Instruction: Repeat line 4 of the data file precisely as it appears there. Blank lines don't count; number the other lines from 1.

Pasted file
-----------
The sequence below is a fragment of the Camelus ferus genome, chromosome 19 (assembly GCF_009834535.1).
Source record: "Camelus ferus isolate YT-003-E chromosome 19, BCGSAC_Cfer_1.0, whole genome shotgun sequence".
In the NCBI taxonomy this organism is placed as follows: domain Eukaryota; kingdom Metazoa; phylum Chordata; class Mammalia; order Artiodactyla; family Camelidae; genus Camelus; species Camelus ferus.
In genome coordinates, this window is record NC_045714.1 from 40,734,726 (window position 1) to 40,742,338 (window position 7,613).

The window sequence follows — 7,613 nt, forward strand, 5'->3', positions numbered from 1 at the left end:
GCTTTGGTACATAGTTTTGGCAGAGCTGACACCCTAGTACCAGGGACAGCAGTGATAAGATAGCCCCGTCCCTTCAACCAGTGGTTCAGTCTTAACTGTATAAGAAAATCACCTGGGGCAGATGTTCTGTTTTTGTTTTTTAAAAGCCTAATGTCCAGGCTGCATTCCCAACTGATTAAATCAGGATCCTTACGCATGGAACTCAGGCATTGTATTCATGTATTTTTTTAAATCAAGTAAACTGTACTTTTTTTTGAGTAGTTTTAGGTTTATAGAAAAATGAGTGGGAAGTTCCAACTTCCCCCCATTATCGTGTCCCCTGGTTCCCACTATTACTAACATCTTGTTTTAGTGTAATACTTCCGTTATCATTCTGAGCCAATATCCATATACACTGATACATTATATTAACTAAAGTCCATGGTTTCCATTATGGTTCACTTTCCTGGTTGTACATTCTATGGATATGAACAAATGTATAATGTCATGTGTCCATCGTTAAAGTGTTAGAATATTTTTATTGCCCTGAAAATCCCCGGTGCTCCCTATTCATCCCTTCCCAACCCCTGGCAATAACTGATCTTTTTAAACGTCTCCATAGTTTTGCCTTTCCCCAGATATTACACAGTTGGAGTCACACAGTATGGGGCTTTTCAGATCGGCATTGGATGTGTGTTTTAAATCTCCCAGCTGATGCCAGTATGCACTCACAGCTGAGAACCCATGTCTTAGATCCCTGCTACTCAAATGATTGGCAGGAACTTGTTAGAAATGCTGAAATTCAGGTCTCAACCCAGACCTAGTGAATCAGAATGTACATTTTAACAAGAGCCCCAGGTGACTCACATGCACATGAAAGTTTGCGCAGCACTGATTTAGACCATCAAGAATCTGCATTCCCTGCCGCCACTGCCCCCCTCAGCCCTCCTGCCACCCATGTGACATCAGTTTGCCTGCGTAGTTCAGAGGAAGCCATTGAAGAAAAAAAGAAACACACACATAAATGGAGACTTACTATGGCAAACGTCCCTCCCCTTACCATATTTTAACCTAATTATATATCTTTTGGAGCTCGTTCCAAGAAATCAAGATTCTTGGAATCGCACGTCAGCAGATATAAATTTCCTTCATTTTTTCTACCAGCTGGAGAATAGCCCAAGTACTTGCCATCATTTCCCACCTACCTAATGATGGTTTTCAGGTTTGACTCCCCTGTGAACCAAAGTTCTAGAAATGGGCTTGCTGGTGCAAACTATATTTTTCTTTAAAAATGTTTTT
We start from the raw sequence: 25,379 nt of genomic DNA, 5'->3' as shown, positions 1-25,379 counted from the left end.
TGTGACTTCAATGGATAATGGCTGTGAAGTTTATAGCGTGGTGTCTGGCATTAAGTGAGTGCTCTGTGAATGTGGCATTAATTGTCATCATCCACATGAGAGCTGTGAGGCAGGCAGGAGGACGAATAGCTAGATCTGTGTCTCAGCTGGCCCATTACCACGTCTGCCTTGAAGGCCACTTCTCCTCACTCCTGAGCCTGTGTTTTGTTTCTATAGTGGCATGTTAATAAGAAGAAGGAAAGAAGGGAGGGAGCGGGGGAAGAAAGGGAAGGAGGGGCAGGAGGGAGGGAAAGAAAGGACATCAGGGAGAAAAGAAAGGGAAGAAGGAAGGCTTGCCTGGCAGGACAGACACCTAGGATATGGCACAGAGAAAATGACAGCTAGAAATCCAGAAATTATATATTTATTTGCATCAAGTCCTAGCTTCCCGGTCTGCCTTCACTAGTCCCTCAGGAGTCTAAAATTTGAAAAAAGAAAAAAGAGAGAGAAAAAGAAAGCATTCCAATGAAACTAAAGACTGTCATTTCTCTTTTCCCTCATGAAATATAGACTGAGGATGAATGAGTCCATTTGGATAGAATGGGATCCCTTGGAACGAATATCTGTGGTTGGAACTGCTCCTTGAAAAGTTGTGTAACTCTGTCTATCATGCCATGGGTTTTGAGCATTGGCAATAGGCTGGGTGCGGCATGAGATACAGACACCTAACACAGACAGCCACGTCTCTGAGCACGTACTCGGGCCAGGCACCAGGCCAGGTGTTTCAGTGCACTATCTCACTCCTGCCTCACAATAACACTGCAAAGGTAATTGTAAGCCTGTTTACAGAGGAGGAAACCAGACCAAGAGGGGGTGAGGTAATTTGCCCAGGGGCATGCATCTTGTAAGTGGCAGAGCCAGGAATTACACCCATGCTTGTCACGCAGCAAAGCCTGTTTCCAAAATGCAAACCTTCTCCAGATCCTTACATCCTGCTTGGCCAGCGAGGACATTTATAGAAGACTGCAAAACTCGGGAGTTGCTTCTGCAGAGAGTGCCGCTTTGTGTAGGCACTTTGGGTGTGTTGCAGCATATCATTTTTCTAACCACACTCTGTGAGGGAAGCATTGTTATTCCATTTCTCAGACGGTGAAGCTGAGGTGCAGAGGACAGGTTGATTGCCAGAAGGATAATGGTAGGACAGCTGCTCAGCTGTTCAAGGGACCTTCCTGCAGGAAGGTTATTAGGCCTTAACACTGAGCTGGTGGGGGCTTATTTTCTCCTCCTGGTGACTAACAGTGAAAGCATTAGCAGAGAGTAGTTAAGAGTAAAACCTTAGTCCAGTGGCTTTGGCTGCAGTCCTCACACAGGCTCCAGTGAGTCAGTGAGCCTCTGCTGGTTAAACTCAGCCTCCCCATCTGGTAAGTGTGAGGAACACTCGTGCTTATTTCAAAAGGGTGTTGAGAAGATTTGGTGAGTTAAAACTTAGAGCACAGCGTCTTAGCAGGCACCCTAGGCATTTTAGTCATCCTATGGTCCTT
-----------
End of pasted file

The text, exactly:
In genome coordinates, this window is record NC_045714.1 from 40,734,726 (window position 1) to 40,742,338 (window position 7,613).